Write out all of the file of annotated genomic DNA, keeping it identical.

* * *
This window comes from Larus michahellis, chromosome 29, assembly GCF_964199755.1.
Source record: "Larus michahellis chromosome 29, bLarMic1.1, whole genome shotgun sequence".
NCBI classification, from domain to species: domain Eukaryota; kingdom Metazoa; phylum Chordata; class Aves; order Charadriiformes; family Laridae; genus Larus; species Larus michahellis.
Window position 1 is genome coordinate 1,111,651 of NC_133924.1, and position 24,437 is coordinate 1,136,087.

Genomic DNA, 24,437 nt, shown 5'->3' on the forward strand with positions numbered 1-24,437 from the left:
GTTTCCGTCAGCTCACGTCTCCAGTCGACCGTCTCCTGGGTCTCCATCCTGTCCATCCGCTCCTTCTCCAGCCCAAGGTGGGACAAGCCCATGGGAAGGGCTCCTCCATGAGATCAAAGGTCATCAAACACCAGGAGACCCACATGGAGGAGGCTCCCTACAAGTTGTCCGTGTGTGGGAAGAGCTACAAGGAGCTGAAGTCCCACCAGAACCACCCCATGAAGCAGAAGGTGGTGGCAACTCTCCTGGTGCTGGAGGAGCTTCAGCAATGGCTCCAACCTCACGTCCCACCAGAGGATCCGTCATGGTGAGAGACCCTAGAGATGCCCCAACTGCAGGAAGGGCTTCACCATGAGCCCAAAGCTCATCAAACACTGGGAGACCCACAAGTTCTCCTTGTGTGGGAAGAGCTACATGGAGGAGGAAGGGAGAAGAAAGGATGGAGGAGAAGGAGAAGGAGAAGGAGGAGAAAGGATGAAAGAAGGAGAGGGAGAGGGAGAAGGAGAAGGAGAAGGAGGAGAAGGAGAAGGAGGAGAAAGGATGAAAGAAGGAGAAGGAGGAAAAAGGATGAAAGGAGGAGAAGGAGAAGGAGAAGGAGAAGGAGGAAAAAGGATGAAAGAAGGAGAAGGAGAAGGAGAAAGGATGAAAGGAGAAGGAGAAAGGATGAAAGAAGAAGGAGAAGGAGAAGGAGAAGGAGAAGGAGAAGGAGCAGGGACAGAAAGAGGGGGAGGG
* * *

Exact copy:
This window comes from Larus michahellis, chromosome 29, assembly GCF_964199755.1.
Source record: "Larus michahellis chromosome 29, bLarMic1.1, whole genome shotgun sequence".
NCBI classification, from domain to species: domain Eukaryota; kingdom Metazoa; phylum Chordata; class Aves; order Charadriiformes; family Laridae; genus Larus; species Larus michahellis.
Window position 1 is genome coordinate 1,111,651 of NC_133924.1, and position 24,437 is coordinate 1,136,087.

Genomic DNA, 24,437 nt, shown 5'->3' on the forward strand with positions numbered 1-24,437 from the left:
GTTTCCGTCAGCTCACGTCTCCAGTCGACCGTCTCCTGGGTCTCCATCCTGTCCATCCGCTCCTTCTCCAGCCCAAGGTGGGACAAGCCCATGGGAAGGGCTCCTCCATGAGATCAAAGGTCATCAAACACCAGGAGACCCACATGGAGGAGGCTCCCTACAAGTTGTCCGTGTGTGGGAAGAGCTACAAGGAGCTGAAGTCCCACCAGAACCACCCCATGAAGCAGAAGGTGGTGGCAACTCTCCTGGTGCTGGAGGAGCTTCAGCAATGGCTCCAACCTCACGTCCCACCAGAGGATCCGTCATGGTGAGAGACCCTAGAGATGCCCCAACTGCAGGAAGGGCTTCACCATGAGCCCAAAGCTCATCAAACACTGGGAGACCCACAAGTTCTCCTTGTGTGGGAAGAGCTACATGGAGGAGGAAGGGAGAAGAAAGGATGGAGGAGAAGGAGAAGGAGAAGGAGGAGAAAGGATGAAAGAAGGAGAGGGAGAGGGAGAAGGAGAAGGAGAAGGAGGAGAAGGAGAAGGAGGAGAAAGGATGAAAGAAGGAGAAGGAGGAAAAAGGATGAAAGGAGGAGAAGGAGAAGGAGAAGGAGAAGGAGGAAAAAGGATGAAAGAAGGAGAAGGAGAAGGAGAAAGGATGAAAGGAGAAGGAGAAAGGATGAAAGAAGAAGGAGAAGGAGAAGGAGAAGGAGAAGGAGAAGGAGCAGGGACAGAAAGAGGGGGAGGG